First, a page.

Wagon vises, what can I say other than I just do not find there is a need for end vises. There are other and better ways to hold work and the wagon vise is also a PITA to install maybe not as bad as a classic tail vise but still....Again BTDT, same shitty T-Shirt.

The latest is the Moxon vise. I had to try one and this time I was late to the party. I had high hopes for it and I could see some real possibilities for the Moxon but in practice not so good. It does what it was designed to do and that is to hold wide boards. It clamps down tight but....there is that damn but that always pops up...at least on my bench it vibrates when sawing. I tried it on both benches same result, tried with different holdfasts, both the regular whack 'em kind and the LV screw down ones, same result.  Bottom line: The Moxon is stored under the bench to maybe be retrieved if I'm doing dovetails on a wide case....maybe.

I'm sure there are folks out there that have used other ways of holding work on their benches and still find a leg vise the best option as I sure there are folks that can not do without an end vise, I glad you have found what works for you. For the folks just starting on their first bench build, remember just because it is in fashion and everyones building a bench with leg vises and/or wagon vises they may not be the best option.

Thursday, November 20, 2014

Kitchen Pantry Update

It, the kitchen pantry, is getting close to finished, the joinery is done on the three sets of doors, just peg and glue the last set then finish painting the whole shebang and hang 'em. Well maybe not that close but.....

As with anything to do with fixing, changing or remodeling an older house it is a PITA, give me new construction any day. Just too much time spent scratching your ass trying to figure a way to make it fit, make it look square, and keep it from looking like a total kluge. 




I used one of the new Kikuhiromaru chisels last night to pare and fit the door tenons. It was really sweet, incredibly sharp, felt just as sharp when finished as when I started (looked that way as well), and as with most Japanese chisels very light and balanced in hand. I should have time next week to finish prepping the set or at least the ones I will use the most.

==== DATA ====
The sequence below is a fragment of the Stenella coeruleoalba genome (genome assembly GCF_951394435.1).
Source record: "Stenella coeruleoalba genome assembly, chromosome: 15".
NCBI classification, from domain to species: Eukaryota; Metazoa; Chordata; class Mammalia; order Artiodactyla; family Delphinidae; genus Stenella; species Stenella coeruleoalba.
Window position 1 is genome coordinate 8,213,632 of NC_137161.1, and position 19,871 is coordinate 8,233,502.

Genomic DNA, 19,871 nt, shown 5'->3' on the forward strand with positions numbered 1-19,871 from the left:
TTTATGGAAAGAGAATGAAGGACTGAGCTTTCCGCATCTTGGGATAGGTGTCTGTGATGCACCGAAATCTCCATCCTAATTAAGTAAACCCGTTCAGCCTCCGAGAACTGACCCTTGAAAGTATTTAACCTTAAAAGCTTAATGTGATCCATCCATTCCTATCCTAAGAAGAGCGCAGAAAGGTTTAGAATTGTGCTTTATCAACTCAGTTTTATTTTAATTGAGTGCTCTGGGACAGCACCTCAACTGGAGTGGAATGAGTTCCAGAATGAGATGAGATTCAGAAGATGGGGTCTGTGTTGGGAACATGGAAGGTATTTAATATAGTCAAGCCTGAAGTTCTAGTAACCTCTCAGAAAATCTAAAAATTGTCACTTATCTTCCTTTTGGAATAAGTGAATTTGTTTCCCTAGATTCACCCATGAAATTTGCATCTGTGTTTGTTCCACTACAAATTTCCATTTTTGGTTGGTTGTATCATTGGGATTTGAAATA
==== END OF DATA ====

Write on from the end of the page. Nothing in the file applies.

Off to work....gotta fill the cockpit with smoke today and watch what happens. Always a fun time.

BTW Ralph, I expect it is just the normal ebb and flow. I've been doing this as a journal for a few years with times of good activity and others of little.

Tuesday, November 18, 2014

Prepping the New Japanese Chisels

I've started on prepping the new chisels, I'll do a few at a time, fitting them in between other project. First job is to remove the ring and the lacquer coating the chisel.  An easy way to re-fit the ring is to hammer the end to compress the fibers. When the ring is re-installed soak the handle for 15-20 minutes in water to soften and expand the handle. After the handle has soaked, again with the hammer mushroom the top with glancing blows. Then on to honing the iron.

The first chisel's back was flat and polishing was very quick. The bevel had a little belly, I started out on the 2000 stone and it was soon apparent I needed to go down.....Ended up using the 600 EZLap to remove the belly before I could move on to polishing the bevel.



I finished MsOK's picture frame yesterday and the middle two doors for the kitchen pantry, down to two more grooves on the bottom two doors. Pantry project is finally in the short rows.  

Saturday, November 15, 2014

Kikuhiromaru Chisels

My set of of Kikuhiromaru chisels came in todays mail. Number 1 White Steel, White Oak handles, and hand hammered finish. A little bing never hurts.